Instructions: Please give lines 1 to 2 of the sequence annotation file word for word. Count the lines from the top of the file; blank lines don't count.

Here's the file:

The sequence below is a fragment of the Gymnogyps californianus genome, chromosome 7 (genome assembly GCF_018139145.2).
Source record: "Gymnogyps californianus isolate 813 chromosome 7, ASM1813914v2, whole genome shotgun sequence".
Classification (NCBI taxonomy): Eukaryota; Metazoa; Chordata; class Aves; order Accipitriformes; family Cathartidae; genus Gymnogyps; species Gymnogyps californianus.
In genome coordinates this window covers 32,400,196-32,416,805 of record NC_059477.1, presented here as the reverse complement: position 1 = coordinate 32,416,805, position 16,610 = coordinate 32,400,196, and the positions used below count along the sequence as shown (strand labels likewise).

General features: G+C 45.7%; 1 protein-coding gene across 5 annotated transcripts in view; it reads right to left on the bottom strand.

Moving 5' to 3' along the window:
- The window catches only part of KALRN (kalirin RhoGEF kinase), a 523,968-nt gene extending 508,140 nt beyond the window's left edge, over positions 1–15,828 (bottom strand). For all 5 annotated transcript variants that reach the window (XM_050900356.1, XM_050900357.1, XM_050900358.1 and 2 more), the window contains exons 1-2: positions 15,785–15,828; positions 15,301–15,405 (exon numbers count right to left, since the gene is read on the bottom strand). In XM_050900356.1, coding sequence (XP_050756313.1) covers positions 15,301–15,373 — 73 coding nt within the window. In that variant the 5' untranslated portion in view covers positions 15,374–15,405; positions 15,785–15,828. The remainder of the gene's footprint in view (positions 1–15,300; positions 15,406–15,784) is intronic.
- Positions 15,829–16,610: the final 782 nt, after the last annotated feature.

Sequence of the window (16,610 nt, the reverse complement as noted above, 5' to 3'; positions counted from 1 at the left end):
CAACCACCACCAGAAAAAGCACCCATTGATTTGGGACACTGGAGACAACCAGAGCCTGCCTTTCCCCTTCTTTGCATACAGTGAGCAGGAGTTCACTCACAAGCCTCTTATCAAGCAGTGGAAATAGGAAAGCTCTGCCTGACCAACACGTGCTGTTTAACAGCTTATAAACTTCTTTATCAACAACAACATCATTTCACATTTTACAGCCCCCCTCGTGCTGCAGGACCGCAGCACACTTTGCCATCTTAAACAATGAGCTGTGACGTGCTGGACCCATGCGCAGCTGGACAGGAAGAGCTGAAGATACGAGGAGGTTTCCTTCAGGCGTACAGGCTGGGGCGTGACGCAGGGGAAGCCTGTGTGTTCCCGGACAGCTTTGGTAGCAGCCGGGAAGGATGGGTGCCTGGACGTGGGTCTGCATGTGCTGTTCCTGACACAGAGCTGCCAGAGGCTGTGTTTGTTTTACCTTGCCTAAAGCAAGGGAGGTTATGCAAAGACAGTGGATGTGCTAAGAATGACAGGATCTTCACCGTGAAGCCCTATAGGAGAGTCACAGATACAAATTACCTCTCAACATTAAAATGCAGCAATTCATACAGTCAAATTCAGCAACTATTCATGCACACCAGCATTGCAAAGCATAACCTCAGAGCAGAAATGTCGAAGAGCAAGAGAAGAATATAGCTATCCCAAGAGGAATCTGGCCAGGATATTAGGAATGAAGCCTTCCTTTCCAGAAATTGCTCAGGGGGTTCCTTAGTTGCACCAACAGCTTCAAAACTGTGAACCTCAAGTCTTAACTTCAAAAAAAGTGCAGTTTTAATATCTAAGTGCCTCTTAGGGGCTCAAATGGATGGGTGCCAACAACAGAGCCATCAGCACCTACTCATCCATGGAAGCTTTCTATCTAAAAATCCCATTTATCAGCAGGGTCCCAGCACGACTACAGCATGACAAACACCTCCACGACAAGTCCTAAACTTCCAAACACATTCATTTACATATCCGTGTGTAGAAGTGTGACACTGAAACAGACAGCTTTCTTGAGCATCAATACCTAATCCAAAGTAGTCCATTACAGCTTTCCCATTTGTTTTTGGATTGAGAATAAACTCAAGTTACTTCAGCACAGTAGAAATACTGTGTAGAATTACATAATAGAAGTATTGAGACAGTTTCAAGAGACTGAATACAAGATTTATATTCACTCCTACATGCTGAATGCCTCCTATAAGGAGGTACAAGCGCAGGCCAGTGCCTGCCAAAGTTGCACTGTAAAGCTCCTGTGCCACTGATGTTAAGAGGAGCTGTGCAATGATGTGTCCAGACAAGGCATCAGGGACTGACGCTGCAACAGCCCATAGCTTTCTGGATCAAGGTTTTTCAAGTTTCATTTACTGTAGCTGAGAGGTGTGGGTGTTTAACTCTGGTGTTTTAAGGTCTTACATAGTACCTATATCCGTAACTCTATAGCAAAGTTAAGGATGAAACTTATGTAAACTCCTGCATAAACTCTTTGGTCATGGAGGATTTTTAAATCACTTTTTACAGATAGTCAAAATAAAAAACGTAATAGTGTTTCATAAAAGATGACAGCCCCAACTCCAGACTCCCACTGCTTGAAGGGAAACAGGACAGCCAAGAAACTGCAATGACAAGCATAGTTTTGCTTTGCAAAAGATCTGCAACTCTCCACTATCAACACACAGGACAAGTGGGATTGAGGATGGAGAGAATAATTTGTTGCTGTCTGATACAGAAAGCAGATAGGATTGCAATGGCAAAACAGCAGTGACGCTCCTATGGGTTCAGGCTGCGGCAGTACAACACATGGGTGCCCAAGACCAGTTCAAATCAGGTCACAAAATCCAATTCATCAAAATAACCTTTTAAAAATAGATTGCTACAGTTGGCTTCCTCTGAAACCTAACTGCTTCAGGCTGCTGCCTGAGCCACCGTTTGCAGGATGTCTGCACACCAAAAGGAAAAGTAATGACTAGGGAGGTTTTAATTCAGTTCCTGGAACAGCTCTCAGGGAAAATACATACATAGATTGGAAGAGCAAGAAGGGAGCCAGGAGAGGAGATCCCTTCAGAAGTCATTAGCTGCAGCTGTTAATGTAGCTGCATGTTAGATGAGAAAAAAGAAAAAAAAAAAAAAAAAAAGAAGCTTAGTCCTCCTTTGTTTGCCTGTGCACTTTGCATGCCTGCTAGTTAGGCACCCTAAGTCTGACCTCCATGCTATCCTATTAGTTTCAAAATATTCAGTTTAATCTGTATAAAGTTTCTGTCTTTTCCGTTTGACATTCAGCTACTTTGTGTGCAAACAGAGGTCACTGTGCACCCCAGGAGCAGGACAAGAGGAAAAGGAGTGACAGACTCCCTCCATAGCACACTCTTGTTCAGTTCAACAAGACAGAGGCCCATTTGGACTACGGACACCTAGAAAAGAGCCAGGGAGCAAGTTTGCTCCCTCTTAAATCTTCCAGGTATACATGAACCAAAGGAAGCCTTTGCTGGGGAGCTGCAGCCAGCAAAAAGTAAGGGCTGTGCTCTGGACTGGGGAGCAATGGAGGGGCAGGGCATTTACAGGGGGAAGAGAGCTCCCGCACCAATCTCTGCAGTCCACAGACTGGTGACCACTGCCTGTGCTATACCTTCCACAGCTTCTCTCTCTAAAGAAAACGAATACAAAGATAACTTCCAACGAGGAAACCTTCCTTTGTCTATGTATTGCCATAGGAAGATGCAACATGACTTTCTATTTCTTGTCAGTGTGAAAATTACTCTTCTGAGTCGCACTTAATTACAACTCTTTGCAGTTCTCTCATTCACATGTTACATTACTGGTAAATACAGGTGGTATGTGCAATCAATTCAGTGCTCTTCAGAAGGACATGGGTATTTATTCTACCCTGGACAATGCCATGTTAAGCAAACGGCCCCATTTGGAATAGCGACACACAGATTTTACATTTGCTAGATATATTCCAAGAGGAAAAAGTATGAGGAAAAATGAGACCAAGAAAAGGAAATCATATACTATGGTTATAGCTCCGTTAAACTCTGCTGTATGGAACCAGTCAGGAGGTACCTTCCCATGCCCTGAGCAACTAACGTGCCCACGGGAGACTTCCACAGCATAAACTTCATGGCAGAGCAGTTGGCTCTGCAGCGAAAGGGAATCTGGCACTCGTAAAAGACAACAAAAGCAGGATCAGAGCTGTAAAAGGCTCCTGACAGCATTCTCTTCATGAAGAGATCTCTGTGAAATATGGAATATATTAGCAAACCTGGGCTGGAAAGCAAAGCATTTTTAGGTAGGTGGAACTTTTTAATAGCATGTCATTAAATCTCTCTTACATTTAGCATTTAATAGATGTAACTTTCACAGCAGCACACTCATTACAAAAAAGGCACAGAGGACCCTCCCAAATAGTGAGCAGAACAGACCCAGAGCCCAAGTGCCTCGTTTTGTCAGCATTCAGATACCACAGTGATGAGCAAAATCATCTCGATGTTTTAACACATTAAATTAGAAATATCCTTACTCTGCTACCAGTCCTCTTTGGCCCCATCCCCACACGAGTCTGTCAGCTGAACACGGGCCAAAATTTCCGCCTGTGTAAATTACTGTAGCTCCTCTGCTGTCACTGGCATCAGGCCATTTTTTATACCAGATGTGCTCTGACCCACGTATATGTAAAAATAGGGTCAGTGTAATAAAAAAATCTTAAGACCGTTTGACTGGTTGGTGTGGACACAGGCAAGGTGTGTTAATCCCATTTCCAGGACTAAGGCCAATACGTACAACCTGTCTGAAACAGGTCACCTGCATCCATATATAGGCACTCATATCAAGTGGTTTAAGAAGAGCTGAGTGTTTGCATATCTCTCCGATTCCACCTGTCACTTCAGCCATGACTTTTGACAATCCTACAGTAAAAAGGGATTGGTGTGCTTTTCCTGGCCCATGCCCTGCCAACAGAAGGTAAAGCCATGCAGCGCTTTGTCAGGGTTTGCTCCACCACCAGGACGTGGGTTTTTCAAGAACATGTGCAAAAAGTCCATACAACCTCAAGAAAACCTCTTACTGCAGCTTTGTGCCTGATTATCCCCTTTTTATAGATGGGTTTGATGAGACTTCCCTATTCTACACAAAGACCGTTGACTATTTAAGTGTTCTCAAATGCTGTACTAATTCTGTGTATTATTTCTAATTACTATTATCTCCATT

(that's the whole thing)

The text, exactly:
The sequence below is a fragment of the Gymnogyps californianus genome, chromosome 7 (genome assembly GCF_018139145.2).
Source record: "Gymnogyps californianus isolate 813 chromosome 7, ASM1813914v2, whole genome shotgun sequence".